Despite our penchant for Wired Magazine, Renaissance Music, obscure TV theme songs and all things gadgetry, we are not...I repeat...NOT nerds! (Ok, maybe a few of us are). Nonetheless, we hope you'll consider us a tad hipper for falling on the entrepreneurial side of the pack.

In 2003 we visited Alfred Publishing in Van Nuys California, - an industry giant. This meeting was the result of mutual acquaintances, many phone calls, a hundred e-mails and a chance meeting with an Alfred Rep on our home turf in Dallas. We hoped we could provide Alfred with online music education 'support' and perhaps ease our way into the industry. After seeing their organization we realized several key facts:

1.) Purchasing forests for the paper needed to print method books is REALLY expensive.
2.) Purchasing state of the art digital printers is REALLY expensive.
3.) Hiring 3rd party writers and artists to produce music publications is REALLY expensive.
4.) Warehousing and shipping those products to retail stores is REALLY expensive.
5.) Well....you get the picture.

Even though the meeting was an initial success with a verbal commitment to 'work together', we realized we had better re-think our product and where our efforts would eventually be placed. We were willing to honor our casual commitment but literally on the return flight we decided to go about things a different way. These are the questions we asked ourselves:

1.) Isn't the internet an ideal tool for transferring information?
2.) Isn't a huge part of learning music deciphering a sequence of concepts?
3.) Wouldn't it be 'greener' to publish online?
4.) Isn't the internet here to stay?
5.) Do we have any cash?

Well, we set out to build our music learning software 'in-house' with a staff of passionate educators and a few, uh...nerds. We started by compiling a set of sequential musical concepts that all instrumentalists (and vocalists) should know. Next, we began to put in place some of the processes and hardware needed to complete our task.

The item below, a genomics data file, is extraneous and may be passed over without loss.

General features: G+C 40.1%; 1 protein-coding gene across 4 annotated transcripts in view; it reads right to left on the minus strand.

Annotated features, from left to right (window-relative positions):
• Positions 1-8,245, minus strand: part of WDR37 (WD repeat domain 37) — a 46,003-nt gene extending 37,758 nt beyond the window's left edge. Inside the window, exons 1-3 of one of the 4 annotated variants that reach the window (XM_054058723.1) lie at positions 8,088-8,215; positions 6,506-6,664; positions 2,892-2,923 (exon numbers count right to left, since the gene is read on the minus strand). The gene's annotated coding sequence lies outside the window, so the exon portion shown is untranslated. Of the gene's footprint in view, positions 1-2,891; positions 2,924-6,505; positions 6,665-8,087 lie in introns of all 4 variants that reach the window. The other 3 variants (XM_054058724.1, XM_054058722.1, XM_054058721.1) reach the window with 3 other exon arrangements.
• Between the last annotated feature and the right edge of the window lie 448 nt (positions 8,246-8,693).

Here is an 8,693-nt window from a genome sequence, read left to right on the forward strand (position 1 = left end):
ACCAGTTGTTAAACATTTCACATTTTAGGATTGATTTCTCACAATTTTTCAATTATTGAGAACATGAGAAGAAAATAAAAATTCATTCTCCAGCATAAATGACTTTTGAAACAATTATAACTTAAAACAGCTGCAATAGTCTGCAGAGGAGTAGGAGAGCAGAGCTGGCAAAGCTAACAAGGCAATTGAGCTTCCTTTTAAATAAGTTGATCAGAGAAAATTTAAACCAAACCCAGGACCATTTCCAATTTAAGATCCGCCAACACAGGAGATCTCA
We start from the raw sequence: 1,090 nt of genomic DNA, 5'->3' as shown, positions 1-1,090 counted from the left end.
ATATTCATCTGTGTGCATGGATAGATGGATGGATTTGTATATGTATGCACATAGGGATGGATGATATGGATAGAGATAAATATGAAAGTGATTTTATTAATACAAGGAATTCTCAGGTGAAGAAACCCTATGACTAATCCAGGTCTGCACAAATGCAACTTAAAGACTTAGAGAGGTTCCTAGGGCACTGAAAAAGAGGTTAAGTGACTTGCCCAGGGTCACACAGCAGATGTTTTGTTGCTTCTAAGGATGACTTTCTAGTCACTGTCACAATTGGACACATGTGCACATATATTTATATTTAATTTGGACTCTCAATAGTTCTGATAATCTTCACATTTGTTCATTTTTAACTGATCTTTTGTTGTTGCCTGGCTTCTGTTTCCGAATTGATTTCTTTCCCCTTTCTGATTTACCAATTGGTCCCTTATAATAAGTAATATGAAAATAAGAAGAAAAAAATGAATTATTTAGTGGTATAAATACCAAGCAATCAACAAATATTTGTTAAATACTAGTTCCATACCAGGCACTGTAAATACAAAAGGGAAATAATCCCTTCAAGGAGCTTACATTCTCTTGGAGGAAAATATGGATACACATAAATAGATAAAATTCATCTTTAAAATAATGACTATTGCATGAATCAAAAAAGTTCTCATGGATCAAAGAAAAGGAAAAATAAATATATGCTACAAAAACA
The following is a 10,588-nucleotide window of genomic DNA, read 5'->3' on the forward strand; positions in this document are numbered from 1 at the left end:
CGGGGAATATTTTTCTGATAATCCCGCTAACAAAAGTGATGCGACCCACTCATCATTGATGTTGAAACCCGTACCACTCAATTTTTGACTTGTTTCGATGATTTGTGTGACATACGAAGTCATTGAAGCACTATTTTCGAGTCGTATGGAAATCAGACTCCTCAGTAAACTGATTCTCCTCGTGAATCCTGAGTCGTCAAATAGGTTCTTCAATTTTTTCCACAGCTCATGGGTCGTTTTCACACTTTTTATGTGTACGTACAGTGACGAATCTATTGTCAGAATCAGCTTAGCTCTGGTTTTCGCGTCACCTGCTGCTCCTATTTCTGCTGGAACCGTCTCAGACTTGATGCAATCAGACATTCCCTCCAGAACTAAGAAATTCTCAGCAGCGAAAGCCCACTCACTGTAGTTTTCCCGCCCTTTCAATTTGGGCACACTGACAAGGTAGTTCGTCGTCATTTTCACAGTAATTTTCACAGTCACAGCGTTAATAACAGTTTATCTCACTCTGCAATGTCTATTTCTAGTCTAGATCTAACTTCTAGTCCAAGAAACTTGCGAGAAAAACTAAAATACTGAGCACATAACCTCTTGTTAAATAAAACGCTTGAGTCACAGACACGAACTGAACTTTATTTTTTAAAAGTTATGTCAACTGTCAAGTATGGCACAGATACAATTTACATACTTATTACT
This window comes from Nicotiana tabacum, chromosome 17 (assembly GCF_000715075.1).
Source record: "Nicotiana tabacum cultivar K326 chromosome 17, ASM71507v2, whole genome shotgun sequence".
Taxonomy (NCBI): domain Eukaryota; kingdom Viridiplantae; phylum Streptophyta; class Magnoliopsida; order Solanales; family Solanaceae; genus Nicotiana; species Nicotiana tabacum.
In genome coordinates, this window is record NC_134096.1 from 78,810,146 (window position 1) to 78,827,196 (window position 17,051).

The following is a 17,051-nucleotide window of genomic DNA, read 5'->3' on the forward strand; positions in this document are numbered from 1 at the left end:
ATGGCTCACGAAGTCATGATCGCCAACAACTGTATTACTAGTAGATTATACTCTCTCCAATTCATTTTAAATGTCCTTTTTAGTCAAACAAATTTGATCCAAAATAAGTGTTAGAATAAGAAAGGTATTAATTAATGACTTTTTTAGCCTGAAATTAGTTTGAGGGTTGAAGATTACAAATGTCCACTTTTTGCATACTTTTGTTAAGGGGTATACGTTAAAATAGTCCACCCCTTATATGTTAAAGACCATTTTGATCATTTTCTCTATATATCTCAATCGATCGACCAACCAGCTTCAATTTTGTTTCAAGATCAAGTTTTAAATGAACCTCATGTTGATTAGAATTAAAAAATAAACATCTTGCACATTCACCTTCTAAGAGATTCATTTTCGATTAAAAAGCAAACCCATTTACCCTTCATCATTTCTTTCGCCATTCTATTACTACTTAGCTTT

We laid out a Henry Ford-like assembly line to move our information from concept to completion drawing on the unique talents of each individual team member. The more gadget-conscious of us learned things like Fireworks, Dreamweaver, WebQuiz and PowerTracks. Others lent their data entry talents, editing and patience to the mix. All the while we kept our eye on the goal of producing as 'green' a learning tool as we possibly could. We simply kept honing and crafting, learning and failing until we had a usable interface and entirely functional software product.



It has been a long haul since our meeting with Alfred, but through everything we've kept our eye on the green goal. Our product is html based so there is no printing (we recommend GreenPrint for those of you who absolutely MUST have something on the music stand). There is no storage, no shipping and obtaining our brand of music education leaves a near zero carbon footprint. What's more, our users have the ability to directly contact the writers, editors and composers - try that with any other learning material!

Monday, June 9, 2008

How to Video's

The Instrument Support Centers accessed through MusickEd software include 'how to' videos. To prepare ourselves for publishing ours, we watched tons of them at you-tube and a few other education sites. Let me tell you, we saw all kinds of strange stuff, heard all sorts of odd sounds and were fed lots of shall we say, 'questionable' advice. We decided to put in place a few rules for our productions:

1. No editorializing! Just the facts man...

2. Record the sound and video separately for the clearest quality. There's nothing like hearing a phone ring or a toilet flushing in the background of a 'how to hold your guitar' video.

3. Stay focused on the task(s) at hand. Show only the things users need to know to complete each task.

4. Be brief. Just about all of the videos are between 2 and 3 minutes long.

Have a look at the video below from our Alto Sax Info Center. It explains how to assemble the horn:


video

Feel free to let us know what you like or don't like. We have a variety of videos available for just about all instruments and we are in the process of adding more. We plan to use the same approach for our Unit Support videos and for the Jazz Series which is due out this fall.

Thursday, June 5, 2008

Welcome!

Discover, Learn, Play is a place for music learners to keep up with the inner workings of MusickEd.com, its staff and occasionally, the strange and wonderful happenings on 'campus' at The Dallas School of Music, Inc. in Carrollton, Texas. You will also find GREAT information on how to best approach learning a musical instrument, and the latest news and commentary on the state of music education. (You'll soon learn we have no shortage of opinions on the topic!).

Our blog journey begins in June of 2008 but the school dates to 1992 and MusickEd can trace its origins back to 1998 when everyone it seemed, was scrambling to get a product online. We on the other hand, being the thoughtful artists/musicians that we are, took over 7 years to design, write, edit, develop, build and publish the product that is now being used all over the world.



 
Music